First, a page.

Welcome to The Art of Patients, I’m Dr Golly and today I’m going to focus on one of the most frightening things that can happen to your child, and unfortunately, something that happens often – and very easily. I’m talking about choking episodes, how best to prevent them – and what to do if your child begins to choke.
The word choke comes from the middle English word cheken and literally means suffocate. It occurs with a blockage to the windpipe, preventing oxygen from getting in to the lungs. Let’s have a look at our airways and what happens when a blockage occurs (turns with marker)…
The reason choking episodes can happen so easily – and to anyone – is because at the very back of our throat – the pharynx – you’ll find the opening of two tubes. One to let air in and out – our trachea, and one to let food down – the oesophagus. The trachea divides into two tubes – the left and right bronchus, to enter the lungs – so we definitely don’t want food making its way into the lungs! To try stop this from happening, the top of the trachea has a protective cover, which we call the larynx, or vocal cords – but we constantly open and shut them in order to breathe and talk – meaning food, liquid – or other solid objects – can find their way into the breathing tubes. With these inhaled foreign bodies, about 15% get stuck in the larynx or trachea, 26% in the left bronchus and 59% find their way to the right bronchus.
This is because the right bronchus is bigger and more vertical than the left, making it easier for foreign bodies to end up down the right side. If a child has inhaled a foreign body, it will cause either a complete or partial blockage and the most important thing is to recognise that your child may be choking. The signs that suggest a complete blockage include: your child not breathing, causing the skin to go pale or blue, your child not making any sounds and no air passing from your child’s mouth or nose – this will result in a loss of consciousness very quickly.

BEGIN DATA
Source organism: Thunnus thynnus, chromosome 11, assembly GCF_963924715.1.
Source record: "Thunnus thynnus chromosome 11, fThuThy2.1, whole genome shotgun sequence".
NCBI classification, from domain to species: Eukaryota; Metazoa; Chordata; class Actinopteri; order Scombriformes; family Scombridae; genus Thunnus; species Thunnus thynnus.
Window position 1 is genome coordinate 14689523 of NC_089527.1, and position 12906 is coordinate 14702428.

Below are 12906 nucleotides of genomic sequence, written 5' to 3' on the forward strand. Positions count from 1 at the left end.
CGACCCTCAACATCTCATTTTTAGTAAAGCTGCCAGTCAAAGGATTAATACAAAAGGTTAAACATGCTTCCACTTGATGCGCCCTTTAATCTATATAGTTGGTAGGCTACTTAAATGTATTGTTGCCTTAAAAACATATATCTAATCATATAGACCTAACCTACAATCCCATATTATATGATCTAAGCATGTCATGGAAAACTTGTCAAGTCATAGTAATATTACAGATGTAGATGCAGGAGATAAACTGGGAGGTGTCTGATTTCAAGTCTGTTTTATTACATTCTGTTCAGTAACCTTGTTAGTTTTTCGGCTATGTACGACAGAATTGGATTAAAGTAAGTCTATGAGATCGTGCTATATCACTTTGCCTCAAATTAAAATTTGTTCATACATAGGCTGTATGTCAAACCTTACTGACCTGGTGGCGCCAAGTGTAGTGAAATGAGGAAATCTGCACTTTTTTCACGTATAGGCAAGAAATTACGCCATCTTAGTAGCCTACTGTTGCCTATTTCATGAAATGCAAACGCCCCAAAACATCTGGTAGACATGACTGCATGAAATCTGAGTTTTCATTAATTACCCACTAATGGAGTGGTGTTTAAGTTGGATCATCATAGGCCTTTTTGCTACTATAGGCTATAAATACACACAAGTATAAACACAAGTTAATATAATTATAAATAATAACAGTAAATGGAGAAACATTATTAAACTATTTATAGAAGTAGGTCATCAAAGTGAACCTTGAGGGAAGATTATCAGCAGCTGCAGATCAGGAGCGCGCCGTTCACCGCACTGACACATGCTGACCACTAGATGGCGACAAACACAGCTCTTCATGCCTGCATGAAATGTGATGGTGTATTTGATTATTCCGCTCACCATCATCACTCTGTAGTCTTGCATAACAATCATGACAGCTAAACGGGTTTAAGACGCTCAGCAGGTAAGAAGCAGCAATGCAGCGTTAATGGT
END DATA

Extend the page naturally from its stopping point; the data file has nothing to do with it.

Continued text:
First aid is crucial in this instance. The first thing to do is call 000 – we’ll talk about first aid and CPR a little later.
Sometimes it’s hard to know if there is a partial blockage. These more subtle signs can even develop over hours to days, include a loss of voice, choking noises, worsening cough, gagging or vomiting, wheeze, chest pain or agitation. If your child is able to cough, encourage them to do so – as this will help dislodge the foreign body. If you can see that part of a toy is missing, or there are numerous small choking hazards found near your child, take them to your local emergency department for assessment. This is especially important if there is a chance they’ve swallowed or inhaled a battery or sharp object. Let’s head back to the whiteboard and talk about first aid and CPR, if necessary (turns to whiteboard)…
In children under 1 year of age, clear any visible food or objects from their mouth. If they are breathing, place them in this recovery position (facing downwards) on your arm and wait for the ambulance to arrive. If they are not breathing, or stop breathing when in the recovery position, lie them on their back and commence CPR. This means two fingers in the centre of their chest, compressing 30 times, followed by two breaths. Remember to encircle their whole mouth and nose in your mouth. The compressions should be roughly 100 beats per minute.
For older children and adults, the process is the same, but their recovery position is lying on their side.
Some parents ask me if it’s dangerous to breathe into the child’s airway, if there is a blockage – for fear of pushing it further down. This is ok, because pushing the foreign body down one bronchus will allow air to at least enter the other lung, providing much needed oxygen to the child. Performing CPR is very frightening for parents and emergency workers. It is always best to perform regular first aid courses, so that you remain calm and confident – should the need ever arise.
You’ve been watching another episode of The Art of Patients. I’m Dr Golly, I’ll see you next time.